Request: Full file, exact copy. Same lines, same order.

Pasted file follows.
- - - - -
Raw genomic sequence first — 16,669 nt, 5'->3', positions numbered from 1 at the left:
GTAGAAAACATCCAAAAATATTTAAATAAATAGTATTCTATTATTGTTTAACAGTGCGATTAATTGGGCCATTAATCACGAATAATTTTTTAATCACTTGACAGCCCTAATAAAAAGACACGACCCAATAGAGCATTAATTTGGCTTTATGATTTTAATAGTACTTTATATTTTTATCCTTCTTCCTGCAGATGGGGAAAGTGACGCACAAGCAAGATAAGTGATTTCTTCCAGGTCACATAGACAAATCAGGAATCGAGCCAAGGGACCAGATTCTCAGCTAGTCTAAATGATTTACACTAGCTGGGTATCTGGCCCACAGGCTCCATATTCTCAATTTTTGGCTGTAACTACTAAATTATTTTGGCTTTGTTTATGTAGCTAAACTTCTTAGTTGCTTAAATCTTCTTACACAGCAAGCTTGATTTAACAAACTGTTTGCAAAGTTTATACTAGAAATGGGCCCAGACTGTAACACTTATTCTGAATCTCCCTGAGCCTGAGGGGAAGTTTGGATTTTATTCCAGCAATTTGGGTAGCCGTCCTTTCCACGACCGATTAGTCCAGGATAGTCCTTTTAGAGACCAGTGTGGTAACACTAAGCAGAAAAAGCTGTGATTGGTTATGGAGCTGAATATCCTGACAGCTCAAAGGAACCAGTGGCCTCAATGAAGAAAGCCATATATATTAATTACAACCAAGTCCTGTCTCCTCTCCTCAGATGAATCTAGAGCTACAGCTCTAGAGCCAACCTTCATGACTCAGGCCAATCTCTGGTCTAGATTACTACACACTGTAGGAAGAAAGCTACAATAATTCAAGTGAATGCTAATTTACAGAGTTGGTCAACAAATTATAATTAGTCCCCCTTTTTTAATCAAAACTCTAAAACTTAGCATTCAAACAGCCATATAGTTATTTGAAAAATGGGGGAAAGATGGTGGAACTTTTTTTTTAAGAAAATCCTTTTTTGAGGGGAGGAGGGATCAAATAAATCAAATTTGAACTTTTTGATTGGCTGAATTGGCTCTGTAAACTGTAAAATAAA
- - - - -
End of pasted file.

Raw genomic sequence first — 16,669 nt, 5'->3', positions numbered from 1 at the left:
GTAGAAAACATCCAAAAATATTTAAATAAATAGTATTCTATTATTGTTTAACAGTGCGATTAATTGGGCCATTAATCACGAATAATTTTTTAATCACTTGACAGCCCTAATAAAAAGACACGACCCAATAGAGCATTAATTTGGCTTTATGATTTTAATAGTACTTTATATTTTTATCCTTCTTCCTGCAGATGGGGAAAGTGACGCACAAGCAAGATAAGTGATTTCTTCCAGGTCACATAGACAAATCAGGAATCGAGCCAAGGGACCAGATTCTCAGCTAGTCTAAATGATTTACACTAGCTGGGTATCTGGCCCACAGGCTCCATATTCTCAATTTTTGGCTGTAACTACTAAATTATTTTGGCTTTGTTTATGTAGCTAAACTTCTTAGTTGCTTAAATCTTCTTACACAGCAAGCTTGATTTAACAAACTGTTTGCAAAGTTTATACTAGAAATGGGCCCAGACTGTAACACTTATTCTGAATCTCCCTGAGCCTGAGGGGAAGTTTGGATTTTATTCCAGCAATTTGGGTAGCCGTCCTTTCCACGACCGATTAGTCCAGGATAGTCCTTTTAGAGACCAGTGTGGTAACACTAAGCAGAAAAAGCTGTGATTGGTTATGGAGCTGAATATCCTGACAGCTCAAAGGAACCAGTGGCCTCAATGAAGAAAGCCATATATATTAATTACAACCAAGTCCTGTCTCCTCTCCTCAGATGAATCTAGAGCTACAGCTCTAGAGCCAACCTTCATGACTCAGGCCAATCTCTGGTCTAGATTACTACACACTGTAGGAAGAAAGCTACAATAATTCAAGTGAATGCTAATTTACAGAGTTGGTCAACAAATTATAATTAGTCCCCCTTTTTTAATCAAAACTCTAAAACTTAGCATTCAAACAGCCATATAGTTATTTGAAAAATGGGGGAAAGATGGTGGAACTTTTTTTTTAAGAAAATCCTTTTTTGAGGGGAGGAGGGATCAAATAAATCAAATTTGAACTTTTTGATTGGCTGAATTGGCTCTGTAAACTGTAAAATAAA